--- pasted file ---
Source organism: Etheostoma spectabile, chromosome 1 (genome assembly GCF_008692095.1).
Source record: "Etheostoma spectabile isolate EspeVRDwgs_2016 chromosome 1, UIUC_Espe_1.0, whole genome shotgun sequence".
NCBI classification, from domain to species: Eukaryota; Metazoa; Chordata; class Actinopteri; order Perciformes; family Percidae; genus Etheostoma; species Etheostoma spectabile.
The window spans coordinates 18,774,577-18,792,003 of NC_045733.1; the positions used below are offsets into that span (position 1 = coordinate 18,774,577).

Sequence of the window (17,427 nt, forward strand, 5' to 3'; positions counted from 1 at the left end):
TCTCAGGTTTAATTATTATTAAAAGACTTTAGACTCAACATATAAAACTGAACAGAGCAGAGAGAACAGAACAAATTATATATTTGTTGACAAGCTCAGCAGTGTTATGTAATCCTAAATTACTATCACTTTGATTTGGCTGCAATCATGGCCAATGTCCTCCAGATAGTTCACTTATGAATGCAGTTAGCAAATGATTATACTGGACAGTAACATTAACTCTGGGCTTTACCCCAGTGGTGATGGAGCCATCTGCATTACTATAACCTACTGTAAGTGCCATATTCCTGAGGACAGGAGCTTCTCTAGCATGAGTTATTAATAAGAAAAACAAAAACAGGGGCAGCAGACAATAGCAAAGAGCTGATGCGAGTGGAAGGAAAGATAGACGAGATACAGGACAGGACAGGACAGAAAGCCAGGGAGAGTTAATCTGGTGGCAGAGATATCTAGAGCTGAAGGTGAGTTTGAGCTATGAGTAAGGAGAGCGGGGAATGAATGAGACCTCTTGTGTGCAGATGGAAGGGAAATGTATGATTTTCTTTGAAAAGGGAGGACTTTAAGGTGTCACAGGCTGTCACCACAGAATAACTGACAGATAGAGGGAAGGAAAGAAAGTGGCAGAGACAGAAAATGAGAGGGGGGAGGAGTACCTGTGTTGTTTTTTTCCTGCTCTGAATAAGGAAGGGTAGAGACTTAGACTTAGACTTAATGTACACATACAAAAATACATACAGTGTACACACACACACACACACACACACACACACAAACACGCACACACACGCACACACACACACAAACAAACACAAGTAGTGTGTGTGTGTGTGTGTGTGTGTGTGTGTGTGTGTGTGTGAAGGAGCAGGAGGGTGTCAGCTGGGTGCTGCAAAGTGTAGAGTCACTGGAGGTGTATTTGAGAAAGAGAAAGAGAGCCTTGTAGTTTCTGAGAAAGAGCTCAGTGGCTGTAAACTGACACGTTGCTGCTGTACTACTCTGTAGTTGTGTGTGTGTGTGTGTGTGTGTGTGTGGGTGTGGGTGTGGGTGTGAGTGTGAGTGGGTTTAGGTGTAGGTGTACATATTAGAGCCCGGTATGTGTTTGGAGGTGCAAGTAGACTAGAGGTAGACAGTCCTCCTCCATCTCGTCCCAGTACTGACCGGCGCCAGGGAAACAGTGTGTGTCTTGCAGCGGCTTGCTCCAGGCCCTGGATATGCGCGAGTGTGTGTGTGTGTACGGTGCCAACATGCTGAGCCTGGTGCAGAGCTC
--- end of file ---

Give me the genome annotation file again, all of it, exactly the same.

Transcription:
Source organism: Etheostoma spectabile, chromosome 1 (genome assembly GCF_008692095.1).
Source record: "Etheostoma spectabile isolate EspeVRDwgs_2016 chromosome 1, UIUC_Espe_1.0, whole genome shotgun sequence".
NCBI classification, from domain to species: Eukaryota; Metazoa; Chordata; class Actinopteri; order Perciformes; family Percidae; genus Etheostoma; species Etheostoma spectabile.
The window spans coordinates 18,774,577-18,792,003 of NC_045733.1; the positions used below are offsets into that span (position 1 = coordinate 18,774,577).

Sequence of the window (17,427 nt, forward strand, 5' to 3'; positions counted from 1 at the left end):
TCTCAGGTTTAATTATTATTAAAAGACTTTAGACTCAACATATAAAACTGAACAGAGCAGAGAGAACAGAACAAATTATATATTTGTTGACAAGCTCAGCAGTGTTATGTAATCCTAAATTACTATCACTTTGATTTGGCTGCAATCATGGCCAATGTCCTCCAGATAGTTCACTTATGAATGCAGTTAGCAAATGATTATACTGGACAGTAACATTAACTCTGGGCTTTACCCCAGTGGTGATGGAGCCATCTGCATTACTATAACCTACTGTAAGTGCCATATTCCTGAGGACAGGAGCTTCTCTAGCATGAGTTATTAATAAGAAAAACAAAAACAGGGGCAGCAGACAATAGCAAAGAGCTGATGCGAGTGGAAGGAAAGATAGACGAGATACAGGACAGGACAGGACAGAAAGCCAGGGAGAGTTAATCTGGTGGCAGAGATATCTAGAGCTGAAGGTGAGTTTGAGCTATGAGTAAGGAGAGCGGGGAATGAATGAGACCTCTTGTGTGCAGATGGAAGGGAAATGTATGATTTTCTTTGAAAAGGGAGGACTTTAAGGTGTCACAGGCTGTCACCACAGAATAACTGACAGATAGAGGGAAGGAAAGAAAGTGGCAGAGACAGAAAATGAGAGGGGGGAGGAGTACCTGTGTTGTTTTTTTCCTGCTCTGAATAAGGAAGGGTAGAGACTTAGACTTAGACTTAATGTACACATACAAAAATACATACAGTGTACACACACACACACACACACACACACACACAAACACGCACACACACGCACACACACACACAAACAAACACAAGTAGTGTGTGTGTGTGTGTGTGTGTGTGTGTGTGTGTGTGTGTGAAGGAGCAGGAGGGTGTCAGCTGGGTGCTGCAAAGTGTAGAGTCACTGGAGGTGTATTTGAGAAAGAGAAAGAGAGCCTTGTAGTTTCTGAGAAAGAGCTCAGTGGCTGTAAACTGACACGTTGCTGCTGTACTACTCTGTAGTTGTGTGTGTGTGTGTGTGTGTGTGTGTGGGTGTGGGTGTGGGTGTGAGTGTGAGTGGGTTTAGGTGTAGGTGTACATATTAGAGCCCGGTATGTGTTTGGAGGTGCAAGTAGACTAGAGGTAGACAGTCCTCCTCCATCTCGTCCCAGTACTGACCGGCGCCAGGGAAACAGTGTGTGTCTTGCAGCGGCTTGCTCCAGGCCCTGGATATGCGCGAGTGTGTGTGTGTGTACGGTGCCAACATGCTGAGCCTGGTGCAGAGCTC